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Thursday, July 10, 2008

What Does Black "Sound" Like?.......Just Ask the Authors of Freakonomics!

At the behest of our resident commenter Chic Noir, let's utilize our Afro-conservative and ever discerning microscope to decipher the meaning of a recent Freakonomics/NY Times article entitled, How Much Does It Cost You in Wages if You “Sound Black?” And again, a special hat tip to Chic for hipping yours truly to this piece. First off, I think we must determine what exactly does it mean to sound Black? I would surmise that it refers to sounding stereotypically Black and underclass. Interestingly enough, the Freakonomics article also states that sounding "southern" has negative equity allusions attached to it as well.

I think that it's time that part of the cultural shift message that our blog (as well as the other protagonists in this saga-Cosby, Poussaint, Juan Williams and the above captioned, Gerard McClendon) has been calling for, should be the demise of the matter-of-fact assertion that definitive Blackness equals failure. Bear with me as I switch into nerdic mode, but I always likened uber-Blackness to someone akin to my hero (respectfully excluding my parents on this one point) Paul Robeson. Robeson, clearly dispels any notion that a Black person is inherently inferior as he was the consummate polymath. He was literally a Jack of all trades on many fronts-scholarship, intellectualism, athletics, public speaking and artistry. Okay, he was the living embodiment of Marvel Comics' Black Panther-there I said it(my nerd moment..sorry).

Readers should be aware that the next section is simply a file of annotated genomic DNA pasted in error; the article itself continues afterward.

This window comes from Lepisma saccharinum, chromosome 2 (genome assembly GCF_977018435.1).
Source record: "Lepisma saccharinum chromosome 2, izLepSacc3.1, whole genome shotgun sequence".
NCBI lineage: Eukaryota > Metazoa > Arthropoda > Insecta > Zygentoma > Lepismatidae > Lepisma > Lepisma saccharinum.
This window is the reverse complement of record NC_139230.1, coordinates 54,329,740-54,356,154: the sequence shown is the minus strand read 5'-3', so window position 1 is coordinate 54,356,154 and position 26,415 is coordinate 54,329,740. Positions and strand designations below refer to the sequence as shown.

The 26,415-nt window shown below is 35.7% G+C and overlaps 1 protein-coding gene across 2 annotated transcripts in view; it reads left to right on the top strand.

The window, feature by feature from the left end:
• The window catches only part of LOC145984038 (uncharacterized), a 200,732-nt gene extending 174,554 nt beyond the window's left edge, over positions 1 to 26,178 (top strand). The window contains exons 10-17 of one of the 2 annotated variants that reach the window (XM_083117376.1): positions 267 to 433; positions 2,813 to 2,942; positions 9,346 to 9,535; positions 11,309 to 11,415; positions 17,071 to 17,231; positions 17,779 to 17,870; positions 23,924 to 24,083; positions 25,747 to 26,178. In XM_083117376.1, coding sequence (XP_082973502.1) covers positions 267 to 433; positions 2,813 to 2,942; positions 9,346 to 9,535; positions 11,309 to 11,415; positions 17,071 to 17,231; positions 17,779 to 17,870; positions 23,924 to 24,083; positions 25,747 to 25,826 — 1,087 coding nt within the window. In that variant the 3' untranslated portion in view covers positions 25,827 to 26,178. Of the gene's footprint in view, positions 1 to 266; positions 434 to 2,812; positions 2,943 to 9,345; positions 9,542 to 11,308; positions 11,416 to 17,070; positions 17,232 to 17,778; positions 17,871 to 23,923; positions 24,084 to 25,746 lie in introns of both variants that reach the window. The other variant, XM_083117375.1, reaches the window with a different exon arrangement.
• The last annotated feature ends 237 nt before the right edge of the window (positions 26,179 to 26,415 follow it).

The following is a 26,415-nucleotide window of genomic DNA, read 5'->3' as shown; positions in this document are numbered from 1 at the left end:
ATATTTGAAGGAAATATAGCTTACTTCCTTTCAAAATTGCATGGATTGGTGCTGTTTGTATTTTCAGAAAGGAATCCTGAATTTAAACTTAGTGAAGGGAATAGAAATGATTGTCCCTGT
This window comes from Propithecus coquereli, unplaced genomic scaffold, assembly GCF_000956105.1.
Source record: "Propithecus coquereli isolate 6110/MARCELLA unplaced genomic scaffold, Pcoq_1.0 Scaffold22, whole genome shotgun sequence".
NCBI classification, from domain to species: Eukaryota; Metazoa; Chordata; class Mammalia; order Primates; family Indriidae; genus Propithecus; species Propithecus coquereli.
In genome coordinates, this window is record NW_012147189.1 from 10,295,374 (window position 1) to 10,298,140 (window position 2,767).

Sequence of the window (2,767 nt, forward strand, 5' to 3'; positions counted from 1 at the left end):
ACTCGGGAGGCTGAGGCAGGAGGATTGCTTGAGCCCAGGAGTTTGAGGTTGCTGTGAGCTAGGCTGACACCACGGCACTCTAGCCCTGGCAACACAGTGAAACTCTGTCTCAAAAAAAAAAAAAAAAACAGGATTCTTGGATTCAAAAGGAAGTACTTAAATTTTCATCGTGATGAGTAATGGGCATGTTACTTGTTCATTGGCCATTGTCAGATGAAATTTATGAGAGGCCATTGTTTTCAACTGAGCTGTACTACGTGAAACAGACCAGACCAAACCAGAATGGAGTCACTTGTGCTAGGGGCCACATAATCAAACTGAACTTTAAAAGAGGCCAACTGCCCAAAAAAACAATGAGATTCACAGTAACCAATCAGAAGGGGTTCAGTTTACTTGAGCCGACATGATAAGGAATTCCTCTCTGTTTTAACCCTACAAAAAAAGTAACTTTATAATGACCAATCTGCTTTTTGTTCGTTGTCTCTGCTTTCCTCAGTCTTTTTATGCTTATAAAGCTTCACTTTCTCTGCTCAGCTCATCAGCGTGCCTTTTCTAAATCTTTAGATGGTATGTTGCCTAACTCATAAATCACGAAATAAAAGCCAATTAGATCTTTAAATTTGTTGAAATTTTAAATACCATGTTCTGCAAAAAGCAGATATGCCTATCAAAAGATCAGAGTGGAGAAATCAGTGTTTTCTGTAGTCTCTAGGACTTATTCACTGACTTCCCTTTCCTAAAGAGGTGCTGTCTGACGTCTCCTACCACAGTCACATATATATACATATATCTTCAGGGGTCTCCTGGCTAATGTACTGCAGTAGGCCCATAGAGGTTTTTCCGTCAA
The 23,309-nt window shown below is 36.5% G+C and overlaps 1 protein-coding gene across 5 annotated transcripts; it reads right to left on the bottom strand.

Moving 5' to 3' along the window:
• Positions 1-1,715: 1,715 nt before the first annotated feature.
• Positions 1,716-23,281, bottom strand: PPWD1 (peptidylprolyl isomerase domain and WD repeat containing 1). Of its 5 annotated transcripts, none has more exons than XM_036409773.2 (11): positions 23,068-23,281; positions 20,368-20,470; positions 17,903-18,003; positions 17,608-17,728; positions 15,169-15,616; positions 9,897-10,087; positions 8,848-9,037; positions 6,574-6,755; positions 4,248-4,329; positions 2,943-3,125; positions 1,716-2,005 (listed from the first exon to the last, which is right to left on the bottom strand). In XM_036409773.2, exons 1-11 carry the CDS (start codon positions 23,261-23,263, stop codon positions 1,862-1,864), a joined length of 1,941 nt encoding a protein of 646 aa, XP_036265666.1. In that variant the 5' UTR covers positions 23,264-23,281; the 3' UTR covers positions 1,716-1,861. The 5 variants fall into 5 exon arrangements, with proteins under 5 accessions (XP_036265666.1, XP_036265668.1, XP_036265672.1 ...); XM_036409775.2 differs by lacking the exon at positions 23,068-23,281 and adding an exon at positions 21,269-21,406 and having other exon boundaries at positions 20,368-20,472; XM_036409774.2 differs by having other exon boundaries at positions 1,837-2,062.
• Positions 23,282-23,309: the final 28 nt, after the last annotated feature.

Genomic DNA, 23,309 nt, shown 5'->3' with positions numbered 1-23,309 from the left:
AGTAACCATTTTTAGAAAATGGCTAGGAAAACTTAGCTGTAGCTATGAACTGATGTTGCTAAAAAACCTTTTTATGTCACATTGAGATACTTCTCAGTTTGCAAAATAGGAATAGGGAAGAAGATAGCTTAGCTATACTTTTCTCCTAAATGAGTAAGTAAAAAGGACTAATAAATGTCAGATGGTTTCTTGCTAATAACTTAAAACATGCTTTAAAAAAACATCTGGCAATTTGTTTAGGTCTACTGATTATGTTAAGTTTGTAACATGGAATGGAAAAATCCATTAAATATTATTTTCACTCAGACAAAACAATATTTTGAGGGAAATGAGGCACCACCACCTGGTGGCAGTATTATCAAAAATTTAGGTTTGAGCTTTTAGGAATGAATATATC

And there have been innumerable examples of Black genius in our lifetime that the media and Joe Public ignore on a daily basis. But unfortunately as a carry over from the last century, the usage of the term "Black" or "too Black" has come to mean ignorance and failure, which must be rooted from our current lexicon. I want to make this clear, our criticisms of certain ghettoized names and stereotyped Black diction does not mean that we are suggesting that a person of African descent capitulate to wholesale Euro-centrism. But when a person of color speaks SE (Standard English), is refined and/or erudite does it automatically mean that he or she is sounding "White?" I would definitely like to see or hear footage of the sounding Black test that the Times article in question referenced. I'm just not sure if this was a matter of SE being spoken, Black intonation mixed with SE or stereotypical AAVE (African-American Vernacular English). We decided to take a break from broadcasting Afronerd Radio this evening but this may be a subject to bring up for next Sunday's show. What do you guys think? What does Black sound like? And better yet, what does White sound like? Here's more on the origins of Black English:

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